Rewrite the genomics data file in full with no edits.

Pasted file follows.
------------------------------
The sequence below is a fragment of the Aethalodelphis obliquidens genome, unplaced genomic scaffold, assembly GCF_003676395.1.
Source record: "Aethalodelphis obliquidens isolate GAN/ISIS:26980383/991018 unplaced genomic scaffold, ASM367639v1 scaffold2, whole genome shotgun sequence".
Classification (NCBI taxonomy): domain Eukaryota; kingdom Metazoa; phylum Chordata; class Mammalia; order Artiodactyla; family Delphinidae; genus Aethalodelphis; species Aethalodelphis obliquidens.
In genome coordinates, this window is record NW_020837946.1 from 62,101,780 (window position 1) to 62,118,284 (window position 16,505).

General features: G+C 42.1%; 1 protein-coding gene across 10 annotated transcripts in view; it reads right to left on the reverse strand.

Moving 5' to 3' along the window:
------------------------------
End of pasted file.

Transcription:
The sequence below is a fragment of the Aethalodelphis obliquidens genome, unplaced genomic scaffold, assembly GCF_003676395.1.
Source record: "Aethalodelphis obliquidens isolate GAN/ISIS:26980383/991018 unplaced genomic scaffold, ASM367639v1 scaffold2, whole genome shotgun sequence".
Classification (NCBI taxonomy): domain Eukaryota; kingdom Metazoa; phylum Chordata; class Mammalia; order Artiodactyla; family Delphinidae; genus Aethalodelphis; species Aethalodelphis obliquidens.
In genome coordinates, this window is record NW_020837946.1 from 62,101,780 (window position 1) to 62,118,284 (window position 16,505).

General features: G+C 42.1%; 1 protein-coding gene across 10 annotated transcripts in view; it reads right to left on the reverse strand.

Moving 5' to 3' along the window: